There are, however, reasons for believing that engineers should assume a professional responsibility for the effects of engineering work on the non-human environment.

First, a good argument can be made that the very concept of responsibility shows that engineers have a responsibility for environmental problems, even when they do not directly affect human welfare. Philosopher Kenneth E. Goodpaster finds several senses of the tern “responsibility,” two of which are relevant here. In the causal sense of responsibility, we say of a person that he or she is responsible for something when an action or event is brought about at least in part by that individual. By this definition, engineers should share in the responsibility for environmental concerns, because technology has brought about many environmental problems, and it has the capacity to remedy many of them.

Another conception of responsibility is a rule-following sense, referring to socially expected behavior associated with certain roles. Thus parents have responsibility for children. In this sense also engineers have responsibility for the environment, for many members of the public expect engineers to assume this responsibility.

Second, the engineering profession could make a substantial contribution to the protection of the environment. Engineers are, after all, major participants in virtually all of the projects that affect the environment for good or ill. If even a substantial number of concerned engineers refused to contribute their professional skills to some of the most environmentally destructive projects, the result might well be the cancellation of he projects or at least a modification of them so they will produce less environmental devastation.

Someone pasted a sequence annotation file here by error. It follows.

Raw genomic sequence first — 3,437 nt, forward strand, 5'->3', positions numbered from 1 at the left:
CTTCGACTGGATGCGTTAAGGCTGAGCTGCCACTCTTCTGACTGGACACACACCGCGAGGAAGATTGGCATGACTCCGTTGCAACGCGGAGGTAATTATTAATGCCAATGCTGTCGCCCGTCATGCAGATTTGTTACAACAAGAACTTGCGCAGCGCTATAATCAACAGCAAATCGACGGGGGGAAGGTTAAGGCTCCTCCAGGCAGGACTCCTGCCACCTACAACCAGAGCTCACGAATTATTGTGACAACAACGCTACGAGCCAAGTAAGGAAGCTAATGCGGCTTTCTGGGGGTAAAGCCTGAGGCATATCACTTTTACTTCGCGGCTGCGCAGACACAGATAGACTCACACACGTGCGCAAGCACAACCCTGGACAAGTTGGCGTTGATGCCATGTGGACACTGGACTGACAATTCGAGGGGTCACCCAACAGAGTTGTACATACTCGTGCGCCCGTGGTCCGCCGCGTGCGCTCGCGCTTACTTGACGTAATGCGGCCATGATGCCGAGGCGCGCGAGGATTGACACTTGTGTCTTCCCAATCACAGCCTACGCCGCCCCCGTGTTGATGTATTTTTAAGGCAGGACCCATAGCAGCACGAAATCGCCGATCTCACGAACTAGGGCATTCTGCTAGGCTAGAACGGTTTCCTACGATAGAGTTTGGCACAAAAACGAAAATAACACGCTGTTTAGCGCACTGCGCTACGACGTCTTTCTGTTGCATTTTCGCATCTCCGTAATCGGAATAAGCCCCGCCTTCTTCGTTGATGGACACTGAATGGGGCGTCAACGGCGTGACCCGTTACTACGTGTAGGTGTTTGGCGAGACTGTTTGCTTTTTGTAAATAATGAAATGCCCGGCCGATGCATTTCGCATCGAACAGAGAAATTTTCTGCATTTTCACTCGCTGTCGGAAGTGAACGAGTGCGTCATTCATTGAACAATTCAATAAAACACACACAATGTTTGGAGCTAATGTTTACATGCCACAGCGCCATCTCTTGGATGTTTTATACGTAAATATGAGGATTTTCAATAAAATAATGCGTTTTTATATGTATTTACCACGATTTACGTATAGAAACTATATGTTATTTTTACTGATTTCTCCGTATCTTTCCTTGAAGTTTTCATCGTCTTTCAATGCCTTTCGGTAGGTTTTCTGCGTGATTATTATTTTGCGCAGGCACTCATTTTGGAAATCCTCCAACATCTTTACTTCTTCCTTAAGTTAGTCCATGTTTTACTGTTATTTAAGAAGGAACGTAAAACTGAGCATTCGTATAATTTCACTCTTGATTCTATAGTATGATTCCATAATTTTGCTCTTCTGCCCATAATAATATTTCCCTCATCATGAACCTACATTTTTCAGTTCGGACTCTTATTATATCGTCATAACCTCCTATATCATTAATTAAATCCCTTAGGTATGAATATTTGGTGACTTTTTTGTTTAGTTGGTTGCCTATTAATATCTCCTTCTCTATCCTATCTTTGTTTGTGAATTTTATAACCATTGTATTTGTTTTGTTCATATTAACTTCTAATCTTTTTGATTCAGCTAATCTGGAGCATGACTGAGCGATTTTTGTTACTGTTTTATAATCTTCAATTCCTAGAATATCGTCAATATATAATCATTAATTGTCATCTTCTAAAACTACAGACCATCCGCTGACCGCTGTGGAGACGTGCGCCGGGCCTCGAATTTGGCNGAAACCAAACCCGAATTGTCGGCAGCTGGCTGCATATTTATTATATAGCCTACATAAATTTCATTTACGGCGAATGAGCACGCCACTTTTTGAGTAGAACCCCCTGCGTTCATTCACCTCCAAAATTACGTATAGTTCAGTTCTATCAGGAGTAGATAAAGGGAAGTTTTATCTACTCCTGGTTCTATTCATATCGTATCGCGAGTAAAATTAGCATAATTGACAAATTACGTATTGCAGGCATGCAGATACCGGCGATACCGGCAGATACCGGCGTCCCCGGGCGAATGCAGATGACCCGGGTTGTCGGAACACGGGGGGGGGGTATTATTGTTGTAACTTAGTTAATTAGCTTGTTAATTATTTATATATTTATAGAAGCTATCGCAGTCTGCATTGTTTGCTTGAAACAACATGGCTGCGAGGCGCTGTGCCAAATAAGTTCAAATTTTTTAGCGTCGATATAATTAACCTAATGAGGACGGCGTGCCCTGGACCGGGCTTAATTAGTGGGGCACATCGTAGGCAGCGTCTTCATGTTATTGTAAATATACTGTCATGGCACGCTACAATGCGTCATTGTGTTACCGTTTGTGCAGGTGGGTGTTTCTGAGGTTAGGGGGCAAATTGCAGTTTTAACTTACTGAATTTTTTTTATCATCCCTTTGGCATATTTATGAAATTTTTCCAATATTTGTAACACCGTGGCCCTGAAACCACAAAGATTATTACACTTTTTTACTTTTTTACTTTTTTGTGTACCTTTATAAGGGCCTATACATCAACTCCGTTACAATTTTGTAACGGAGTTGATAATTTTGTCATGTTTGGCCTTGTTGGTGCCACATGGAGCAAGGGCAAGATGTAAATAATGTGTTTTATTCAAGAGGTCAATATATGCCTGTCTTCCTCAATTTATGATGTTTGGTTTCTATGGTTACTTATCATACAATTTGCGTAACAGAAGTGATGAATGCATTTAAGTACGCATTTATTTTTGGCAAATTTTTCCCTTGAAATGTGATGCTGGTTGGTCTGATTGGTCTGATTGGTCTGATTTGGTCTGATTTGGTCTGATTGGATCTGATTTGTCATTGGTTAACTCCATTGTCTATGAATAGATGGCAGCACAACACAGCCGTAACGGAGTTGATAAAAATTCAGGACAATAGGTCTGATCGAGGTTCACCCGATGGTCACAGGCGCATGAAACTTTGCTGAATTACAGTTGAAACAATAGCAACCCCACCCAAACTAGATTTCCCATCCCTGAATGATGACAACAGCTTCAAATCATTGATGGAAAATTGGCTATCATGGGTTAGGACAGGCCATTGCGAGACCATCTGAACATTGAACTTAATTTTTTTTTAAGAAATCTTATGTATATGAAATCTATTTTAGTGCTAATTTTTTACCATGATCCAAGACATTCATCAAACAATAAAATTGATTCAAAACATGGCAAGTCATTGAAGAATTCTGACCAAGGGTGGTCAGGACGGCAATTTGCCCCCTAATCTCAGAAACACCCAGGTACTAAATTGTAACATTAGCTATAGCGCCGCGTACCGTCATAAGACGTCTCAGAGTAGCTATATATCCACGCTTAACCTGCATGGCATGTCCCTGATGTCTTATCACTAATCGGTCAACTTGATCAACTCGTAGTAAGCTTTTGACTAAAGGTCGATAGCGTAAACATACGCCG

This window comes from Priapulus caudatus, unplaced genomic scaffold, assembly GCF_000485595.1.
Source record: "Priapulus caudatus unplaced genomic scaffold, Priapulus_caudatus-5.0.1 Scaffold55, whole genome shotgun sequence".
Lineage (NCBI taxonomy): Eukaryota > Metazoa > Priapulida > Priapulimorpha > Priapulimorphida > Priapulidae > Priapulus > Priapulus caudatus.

We shall leave it to the reader to decide whether engineers should have an obligation as professionals to protect non-human nature. There is, however, another approach to the question. There is a precedent in other professions for allowing professionals to refuse to lend their professional expertise to activities to which they have personal objections. The morality of abortion is an issue outside the professional expertise of physicians. It is a matter for moral philosophy or theology rater then medicine. Nevertheless, physicians are not usually required to perform abortions if they have moral objections to it. Similarly, perhaps engineers should not be required to participate in environmental projects to which they object. Many engineers already have serious reservations about some projects that damage the environment. Without support from the codes, they may find it difficult to register their objections to the projects or to refuse to participate in them. Perhaps a provision in the code could be worded like this: